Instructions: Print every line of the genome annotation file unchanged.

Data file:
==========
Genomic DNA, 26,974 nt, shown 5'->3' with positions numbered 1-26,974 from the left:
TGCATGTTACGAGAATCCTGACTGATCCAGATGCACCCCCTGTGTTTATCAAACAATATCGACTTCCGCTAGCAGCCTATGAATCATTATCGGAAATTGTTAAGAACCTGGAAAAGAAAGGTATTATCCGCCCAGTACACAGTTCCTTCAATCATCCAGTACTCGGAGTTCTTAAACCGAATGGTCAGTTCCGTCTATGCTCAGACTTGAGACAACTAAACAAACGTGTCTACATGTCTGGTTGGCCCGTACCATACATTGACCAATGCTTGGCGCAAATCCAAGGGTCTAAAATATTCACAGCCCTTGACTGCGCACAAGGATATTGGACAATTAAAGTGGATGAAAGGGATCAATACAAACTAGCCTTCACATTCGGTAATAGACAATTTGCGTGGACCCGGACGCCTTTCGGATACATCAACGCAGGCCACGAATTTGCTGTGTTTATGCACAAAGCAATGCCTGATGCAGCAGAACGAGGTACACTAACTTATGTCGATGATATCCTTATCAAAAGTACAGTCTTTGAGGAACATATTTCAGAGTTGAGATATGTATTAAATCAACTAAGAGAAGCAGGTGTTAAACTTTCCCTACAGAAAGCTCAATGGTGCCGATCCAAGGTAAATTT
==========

Genomic DNA, 26,974 nt, shown 5'->3' with positions numbered 1-26,974 from the left:
TGCATGTTACGAGAATCCTGACTGATCCAGATGCACCCCCTGTGTTTATCAAACAATATCGACTTCCGCTAGCAGCCTATGAATCATTATCGGAAATTGTTAAGAACCTGGAAAAGAAAGGTATTATCCGCCCAGTACACAGTTCCTTCAATCATCCAGTACTCGGAGTTCTTAAACCGAATGGTCAGTTCCGTCTATGCTCAGACTTGAGACAACTAAACAAACGTGTCTACATGTCTGGTTGGCCCGTACCATACATTGACCAATGCTTGGCGCAAATCCAAGGGTCTAAAATATTCACAGCCCTTGACTGCGCACAAGGATATTGGACAATTAAAGTGGATGAAAGGGATCAATACAAACTAGCCTTCACATTCGGTAATAGACAATTTGCGTGGACCCGGACGCCTTTCGGATACATCAACGCAGGCCACGAATTTGCTGTGTTTATGCACAAAGCAATGCCTGATGCAGCAGAACGAGGTACACTAACTTATGTCGATGATATCCTTATCAAAAGTACAGTCTTTGAGGAACATATTTCAGAGTTGAGATATGTATTAAATCAACTAAGAGAAGCAGGTGTTAAACTTTCCCTACAGAAAGCTCAATGGTGCCGATCCAAGGTAAATTT